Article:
Note how many of these arguments are "soft" and in fact have more to do with being used to one system or the other or using a feature is easier, more obvious, or more common among the peer group of that software's users: noweb can work with Matlab, documentation of m-files is possible and encouraged (though not really enforced), unit tests are possible in Matlab, Matlab Central has lots of free code, etc. Just R users always know of CRAN, whereas not all Matlab users know of Matlab Central, there's a good culture of citing scientific papers about the implemented method in R help files, shipping code together with example data sets and/or giving actually running example code.

Examples of invalid arguments:

  • if my peers did not use version control for coding, I wouldn't consider that an argument against using version control (as there are lots of good reasons for using it)

  • Or, if the ones refusing to use version control were programming in Matlab, neither would that be an argument against Matlab - but I'd check whether there is any reason that prohibits using version control for Matlab code.

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My two cents:

I often compare code with a scientific paper. The purpose of a paper is to describe your results and approach to the problem in such a way that your peers can validate/refute your findings, in whatever way they see fit, so that a collaborative effort can take place to make progress in the field.

Who cares whether the paper's author has used LaTeX to write his paper, or MS Word? Who cares if the data was processed with Matlab, or Excel, or Pascal? It is the truth(s) in the paper that count(s), not the tools used to get there (although many would gladly jump in here and start a fierce discussion on this point...but in my experience, the arguments used in such discussions tend to be more like religion than anything else).

What is very important however, is the means of getting through to your peers. For example, if you write and publish a paper in Esperanto (supposing for the moment that would get accepted), simply because you think it's beautiful and elegant and everyone should speak it. Plus there are many books about how to convey meaning in Esperanto right?

Not many of your peers will be able to understand the paper, let alone get the message and reproduce your findings. You'll have to wait until someone comes along in your field who shares your views on Esperanto, which might take half a lifetime. Altogether this is a very poor way of making progress in your field.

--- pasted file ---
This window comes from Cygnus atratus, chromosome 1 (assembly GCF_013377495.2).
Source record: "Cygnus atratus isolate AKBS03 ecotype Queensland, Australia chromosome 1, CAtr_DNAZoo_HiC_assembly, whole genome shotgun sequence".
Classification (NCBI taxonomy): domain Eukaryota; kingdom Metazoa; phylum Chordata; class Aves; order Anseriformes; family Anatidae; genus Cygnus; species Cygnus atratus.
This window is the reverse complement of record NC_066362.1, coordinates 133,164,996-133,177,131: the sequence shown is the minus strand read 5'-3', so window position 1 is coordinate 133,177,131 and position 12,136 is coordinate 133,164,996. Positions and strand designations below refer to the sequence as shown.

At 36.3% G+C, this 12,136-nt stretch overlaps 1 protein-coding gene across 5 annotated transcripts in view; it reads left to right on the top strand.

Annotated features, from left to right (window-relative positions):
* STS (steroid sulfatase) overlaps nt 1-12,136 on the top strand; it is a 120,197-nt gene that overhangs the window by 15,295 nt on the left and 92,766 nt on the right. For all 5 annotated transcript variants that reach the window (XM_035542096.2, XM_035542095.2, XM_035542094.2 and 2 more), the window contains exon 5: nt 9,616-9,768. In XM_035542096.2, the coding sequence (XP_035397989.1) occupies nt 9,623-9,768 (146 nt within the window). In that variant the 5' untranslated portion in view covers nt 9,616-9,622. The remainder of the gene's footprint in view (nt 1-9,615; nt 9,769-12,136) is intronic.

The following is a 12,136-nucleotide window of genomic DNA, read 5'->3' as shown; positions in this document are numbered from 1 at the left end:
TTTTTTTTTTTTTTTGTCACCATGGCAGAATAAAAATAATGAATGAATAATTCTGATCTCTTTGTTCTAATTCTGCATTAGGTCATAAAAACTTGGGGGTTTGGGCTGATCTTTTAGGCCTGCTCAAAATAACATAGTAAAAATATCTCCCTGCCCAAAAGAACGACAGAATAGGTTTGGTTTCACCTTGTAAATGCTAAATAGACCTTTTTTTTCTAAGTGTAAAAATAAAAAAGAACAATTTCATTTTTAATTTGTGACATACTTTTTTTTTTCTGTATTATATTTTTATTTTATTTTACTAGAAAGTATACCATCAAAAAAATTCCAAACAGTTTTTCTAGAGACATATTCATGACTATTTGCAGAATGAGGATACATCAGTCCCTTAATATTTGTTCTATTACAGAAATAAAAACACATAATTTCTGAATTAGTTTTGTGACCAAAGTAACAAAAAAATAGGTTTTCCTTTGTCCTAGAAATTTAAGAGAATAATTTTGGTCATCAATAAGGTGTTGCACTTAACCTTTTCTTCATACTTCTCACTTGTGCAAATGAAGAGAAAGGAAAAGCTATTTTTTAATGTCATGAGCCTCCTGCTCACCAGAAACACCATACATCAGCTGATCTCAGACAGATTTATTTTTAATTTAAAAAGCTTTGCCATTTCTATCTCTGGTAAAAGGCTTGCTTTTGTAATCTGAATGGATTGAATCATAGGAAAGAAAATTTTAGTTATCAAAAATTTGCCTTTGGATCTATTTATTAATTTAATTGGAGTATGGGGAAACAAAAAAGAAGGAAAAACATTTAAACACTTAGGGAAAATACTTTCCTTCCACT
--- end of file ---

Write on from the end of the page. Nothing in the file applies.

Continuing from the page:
This I think is the crux of your predicament -- if your peers mostly use Matlab, you'd best stick to Matlab, because you'll reach the most peers the quickest. Leave it to (other) engineers to sort out whether Matlab actually produces good (enough) results for your case, and leave it to one of your peers half a world away to translate your code to c++ and verify your findings.

It's not the code that counts -- it's the knowledge that is contained in it.

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Listen to your colleagues & peers.

They've already told you what is most suitable for them, in order for them to be able to reproduce your results.

That answer, in your particular case, is Matlab.

There will be some others who want to port it to Octave, SciLab, Excel, Fortran or whatever. That's fine too - but if you're flexible about which platform you code in, and coding in Matlab won't make you less productive (or the small reduction in productivity is a price worth paying for the increased reproducibility), then code in Matlab. Because your colleagues have already told you that that's what enables them to reproduce your work, easiest.

There are plenty of good reasons (and maybe some bad ones) why many of your colleagues prefer Matlab. Sometimes the cheapest things can cost you most.

For anyone else reading this, with a similar problem, the gist of the answer is the same: listen to your peers.

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but if you use Octave, it should be reproducible in Matlab. (the reverse is not always true, Matlab has many features that are not supported by Octave) –  Abe Jul 11 '12 at 15:48
    
@Abe compatibility in the other direction is also not ensured. Matlab and Octave have a common feature set, but are a lot different when you scratch the surface. You can write programs that run on both, but you would have to avoid most of the advanced features. –  Federico Poloni Jan 26 '13 at 0:28